But then she quickly gathers herself. She is a woman who is at ease with herself, who is not struggling too hard to stay young. She is a modern, independent woman, who affectionately remembers her past, but still comfortable in her present. She thinks..

There were her eyes- they still seemed to her rather bright, in spite of lines around them…But now I am labelled, she thought- an old maid who washes and watches birds. That’s what they think I am. But I’m not- I’m not in the least like that, she said….(She thinks of the new worlds she had seen and she is satisfied) ..But where were her glasses? Put away in some drawer? She turned to look for them.

The heartbreaks of growing old are there in the story, written so delicately, but then there are moments of resurrection like the one above, or the observation made by Peggy. Old age is a struggle for relevance. The less the struggle, easier it is to find relevance. This is a story true in all ages. But it leaves one with hope, like the sparrows twittering. And how this story ends, this story with no beginning and no end, the ceaseless cycle of life. She writes, with hope, that resounds in the hearts of many like us, Believers, as Peggy would call-

The sun had risen, and the sky above the houses wore an air of extraordinary beauty, simplicity and peace.

Centuries have passed, and with each generation the ability to hope, dream, ability to believe, we fritter away. How hopeful were those before us? Cynicism is a disease brought about by modernity. Peggy, Eleanor’s Niece and now a Doctor (Morris’ daughter), looks at Eleanor who towards the end, is in her seventies, a spinster, satisfied with her life of adventure and independence, and bemused, thinks to herself-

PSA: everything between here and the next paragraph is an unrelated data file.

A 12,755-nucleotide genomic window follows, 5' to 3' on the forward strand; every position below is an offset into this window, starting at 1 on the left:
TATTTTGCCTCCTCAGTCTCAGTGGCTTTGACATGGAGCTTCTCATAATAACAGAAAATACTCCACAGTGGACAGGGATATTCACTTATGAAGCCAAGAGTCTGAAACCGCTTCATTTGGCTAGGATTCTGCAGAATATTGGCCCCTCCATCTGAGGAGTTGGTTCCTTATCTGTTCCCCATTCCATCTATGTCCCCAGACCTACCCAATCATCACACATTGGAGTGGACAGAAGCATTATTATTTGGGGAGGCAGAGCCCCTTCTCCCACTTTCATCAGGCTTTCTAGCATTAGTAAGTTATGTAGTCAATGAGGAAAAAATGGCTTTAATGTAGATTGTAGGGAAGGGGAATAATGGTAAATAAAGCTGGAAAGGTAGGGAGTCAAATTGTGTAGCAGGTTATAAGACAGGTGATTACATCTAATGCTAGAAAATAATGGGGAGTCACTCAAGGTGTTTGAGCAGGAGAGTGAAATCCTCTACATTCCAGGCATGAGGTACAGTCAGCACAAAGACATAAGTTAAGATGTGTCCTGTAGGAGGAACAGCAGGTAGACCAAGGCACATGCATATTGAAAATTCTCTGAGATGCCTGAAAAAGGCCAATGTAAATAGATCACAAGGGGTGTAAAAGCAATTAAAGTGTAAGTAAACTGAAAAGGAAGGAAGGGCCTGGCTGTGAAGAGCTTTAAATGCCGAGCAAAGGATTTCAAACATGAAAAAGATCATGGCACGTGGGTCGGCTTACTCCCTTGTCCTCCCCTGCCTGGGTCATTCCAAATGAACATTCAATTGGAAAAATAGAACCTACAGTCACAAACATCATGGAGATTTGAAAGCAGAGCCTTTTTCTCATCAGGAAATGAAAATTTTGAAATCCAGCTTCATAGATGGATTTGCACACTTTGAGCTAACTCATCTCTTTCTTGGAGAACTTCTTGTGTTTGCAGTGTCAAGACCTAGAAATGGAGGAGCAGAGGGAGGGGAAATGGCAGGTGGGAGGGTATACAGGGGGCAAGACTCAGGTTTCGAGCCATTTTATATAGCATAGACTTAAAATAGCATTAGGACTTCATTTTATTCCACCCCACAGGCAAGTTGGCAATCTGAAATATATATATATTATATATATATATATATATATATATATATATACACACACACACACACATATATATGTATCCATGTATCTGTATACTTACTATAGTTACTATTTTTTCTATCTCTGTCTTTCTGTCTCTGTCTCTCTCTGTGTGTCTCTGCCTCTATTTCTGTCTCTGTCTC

It was the force that she had put into the words that impressed her, not the words. It was as if she still believed with passion- she, old Eleanor- in the things that man had destroyed. A wonderful generation, she thought, Believers..as they drove off.”

This book restores the faith of every middle-aged and aging individual and also puts into perspective how life would mean getting into the flow. 

This is the longest of Virginia Woolf’s work. But take it from me, every word of it that you miss is not only a loss for your literary life, it is a loss for your real life. In the earliest reviews, NY Times reviewer, Peter Monroe Jack wrote that in The Years, Virginia Woolf’s art reaches its fullest development to date. And he was absolutely correct. Do read if you are a student of literature, if you are a serious reader and if, well, if you are alive.

Book: The Years
Author: Virginia Woolf
Published: 1936
Style: Modernist- Romantic, Fiction
Rating: 5 * and A Flower
Amazon Link: Click Here